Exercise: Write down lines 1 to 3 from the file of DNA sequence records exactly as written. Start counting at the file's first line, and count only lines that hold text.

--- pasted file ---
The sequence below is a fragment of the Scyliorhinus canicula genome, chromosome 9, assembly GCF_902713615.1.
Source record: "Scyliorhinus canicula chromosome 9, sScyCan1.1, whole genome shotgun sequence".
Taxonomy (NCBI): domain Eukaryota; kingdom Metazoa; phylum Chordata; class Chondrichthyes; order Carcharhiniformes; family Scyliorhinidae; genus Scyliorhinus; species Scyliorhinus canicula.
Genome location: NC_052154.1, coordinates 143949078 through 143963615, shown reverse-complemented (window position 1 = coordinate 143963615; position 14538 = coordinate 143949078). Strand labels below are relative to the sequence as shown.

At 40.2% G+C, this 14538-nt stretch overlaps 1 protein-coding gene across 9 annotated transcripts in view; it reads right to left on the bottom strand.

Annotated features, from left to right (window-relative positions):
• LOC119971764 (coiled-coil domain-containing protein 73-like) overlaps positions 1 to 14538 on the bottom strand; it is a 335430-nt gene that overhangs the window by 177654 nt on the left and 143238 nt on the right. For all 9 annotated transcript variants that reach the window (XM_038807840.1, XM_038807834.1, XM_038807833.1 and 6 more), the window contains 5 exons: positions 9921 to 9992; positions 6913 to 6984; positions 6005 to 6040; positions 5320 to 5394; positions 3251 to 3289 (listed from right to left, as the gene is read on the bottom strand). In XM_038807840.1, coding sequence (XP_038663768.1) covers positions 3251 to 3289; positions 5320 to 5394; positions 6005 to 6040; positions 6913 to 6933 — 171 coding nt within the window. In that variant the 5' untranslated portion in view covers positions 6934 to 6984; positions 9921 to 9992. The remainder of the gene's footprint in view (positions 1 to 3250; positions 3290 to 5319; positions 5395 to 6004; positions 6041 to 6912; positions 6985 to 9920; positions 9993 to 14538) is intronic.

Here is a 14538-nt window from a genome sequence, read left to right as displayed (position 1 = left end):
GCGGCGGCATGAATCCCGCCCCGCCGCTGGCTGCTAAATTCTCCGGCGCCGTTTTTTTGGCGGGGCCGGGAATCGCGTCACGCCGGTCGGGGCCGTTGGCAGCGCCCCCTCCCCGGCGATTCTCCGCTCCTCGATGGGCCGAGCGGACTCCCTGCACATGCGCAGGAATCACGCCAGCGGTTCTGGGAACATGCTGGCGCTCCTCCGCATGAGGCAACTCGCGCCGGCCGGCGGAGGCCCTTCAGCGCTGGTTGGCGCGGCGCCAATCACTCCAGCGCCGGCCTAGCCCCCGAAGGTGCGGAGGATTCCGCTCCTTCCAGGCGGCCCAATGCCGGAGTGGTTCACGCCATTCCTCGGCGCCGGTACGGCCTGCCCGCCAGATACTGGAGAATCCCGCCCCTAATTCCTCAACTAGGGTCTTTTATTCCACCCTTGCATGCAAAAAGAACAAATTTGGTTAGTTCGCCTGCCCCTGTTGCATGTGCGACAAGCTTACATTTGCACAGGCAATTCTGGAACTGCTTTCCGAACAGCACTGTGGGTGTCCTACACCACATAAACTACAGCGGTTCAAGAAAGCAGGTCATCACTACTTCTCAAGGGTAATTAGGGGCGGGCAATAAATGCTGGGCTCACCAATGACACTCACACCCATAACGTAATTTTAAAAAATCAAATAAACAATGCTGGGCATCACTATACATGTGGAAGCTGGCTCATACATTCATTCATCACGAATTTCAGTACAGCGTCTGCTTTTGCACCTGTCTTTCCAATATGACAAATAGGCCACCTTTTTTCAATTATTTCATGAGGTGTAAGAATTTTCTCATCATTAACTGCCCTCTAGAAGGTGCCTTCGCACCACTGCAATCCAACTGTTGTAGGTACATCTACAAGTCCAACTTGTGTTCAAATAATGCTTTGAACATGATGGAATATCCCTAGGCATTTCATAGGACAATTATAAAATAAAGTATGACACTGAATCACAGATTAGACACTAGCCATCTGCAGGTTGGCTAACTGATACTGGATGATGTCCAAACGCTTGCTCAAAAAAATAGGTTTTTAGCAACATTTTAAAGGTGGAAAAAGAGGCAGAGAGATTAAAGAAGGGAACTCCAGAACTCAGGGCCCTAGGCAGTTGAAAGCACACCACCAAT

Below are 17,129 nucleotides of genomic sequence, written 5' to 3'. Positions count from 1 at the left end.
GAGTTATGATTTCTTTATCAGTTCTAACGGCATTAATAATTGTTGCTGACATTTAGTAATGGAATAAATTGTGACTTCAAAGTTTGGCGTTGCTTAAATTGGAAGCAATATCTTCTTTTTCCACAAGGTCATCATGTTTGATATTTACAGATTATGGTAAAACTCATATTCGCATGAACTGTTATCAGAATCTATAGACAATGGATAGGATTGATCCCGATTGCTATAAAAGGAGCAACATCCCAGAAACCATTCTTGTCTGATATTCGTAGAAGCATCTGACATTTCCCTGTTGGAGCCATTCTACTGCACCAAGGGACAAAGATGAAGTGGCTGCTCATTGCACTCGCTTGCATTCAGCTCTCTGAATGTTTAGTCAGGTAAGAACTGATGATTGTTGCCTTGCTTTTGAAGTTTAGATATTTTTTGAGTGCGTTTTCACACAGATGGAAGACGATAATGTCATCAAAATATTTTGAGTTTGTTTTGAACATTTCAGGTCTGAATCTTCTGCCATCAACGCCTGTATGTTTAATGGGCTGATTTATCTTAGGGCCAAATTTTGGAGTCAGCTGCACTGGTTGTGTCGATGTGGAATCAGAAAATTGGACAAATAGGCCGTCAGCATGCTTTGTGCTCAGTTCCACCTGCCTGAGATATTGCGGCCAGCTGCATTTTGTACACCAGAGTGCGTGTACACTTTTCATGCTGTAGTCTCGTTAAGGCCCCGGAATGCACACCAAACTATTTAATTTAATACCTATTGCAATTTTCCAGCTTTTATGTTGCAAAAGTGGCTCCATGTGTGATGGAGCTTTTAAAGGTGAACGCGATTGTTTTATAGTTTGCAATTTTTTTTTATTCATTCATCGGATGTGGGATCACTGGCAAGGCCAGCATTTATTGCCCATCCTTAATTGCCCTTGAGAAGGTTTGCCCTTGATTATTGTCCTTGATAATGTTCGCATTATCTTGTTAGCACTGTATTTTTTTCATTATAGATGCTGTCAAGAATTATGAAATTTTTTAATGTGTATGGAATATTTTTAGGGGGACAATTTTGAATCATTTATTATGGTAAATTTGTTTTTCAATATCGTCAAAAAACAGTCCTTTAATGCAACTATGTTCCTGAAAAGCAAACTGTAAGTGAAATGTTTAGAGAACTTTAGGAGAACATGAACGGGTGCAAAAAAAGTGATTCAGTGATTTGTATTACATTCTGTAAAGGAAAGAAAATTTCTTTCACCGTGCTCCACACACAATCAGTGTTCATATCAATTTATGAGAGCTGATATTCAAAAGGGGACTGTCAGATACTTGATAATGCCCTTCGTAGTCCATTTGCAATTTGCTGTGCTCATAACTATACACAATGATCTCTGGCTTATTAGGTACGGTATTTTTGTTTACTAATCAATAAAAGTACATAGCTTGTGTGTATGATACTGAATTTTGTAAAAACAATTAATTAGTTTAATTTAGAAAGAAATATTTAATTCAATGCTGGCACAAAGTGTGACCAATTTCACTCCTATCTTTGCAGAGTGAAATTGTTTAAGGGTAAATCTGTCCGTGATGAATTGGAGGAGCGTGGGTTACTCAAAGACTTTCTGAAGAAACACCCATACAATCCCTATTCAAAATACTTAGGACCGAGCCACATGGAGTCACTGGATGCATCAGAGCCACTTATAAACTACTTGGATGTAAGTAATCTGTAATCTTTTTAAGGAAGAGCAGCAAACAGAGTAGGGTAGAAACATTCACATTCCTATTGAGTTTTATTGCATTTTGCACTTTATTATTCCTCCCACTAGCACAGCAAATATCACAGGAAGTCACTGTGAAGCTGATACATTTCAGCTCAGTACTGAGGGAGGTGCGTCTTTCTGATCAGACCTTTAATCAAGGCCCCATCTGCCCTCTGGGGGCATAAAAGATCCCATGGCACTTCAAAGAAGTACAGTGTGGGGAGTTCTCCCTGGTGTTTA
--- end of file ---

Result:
The sequence below is a fragment of the Scyliorhinus canicula genome, chromosome 9, assembly GCF_902713615.1.
Source record: "Scyliorhinus canicula chromosome 9, sScyCan1.1, whole genome shotgun sequence".
Taxonomy (NCBI): domain Eukaryota; kingdom Metazoa; phylum Chordata; class Chondrichthyes; order Carcharhiniformes; family Scyliorhinidae; genus Scyliorhinus; species Scyliorhinus canicula.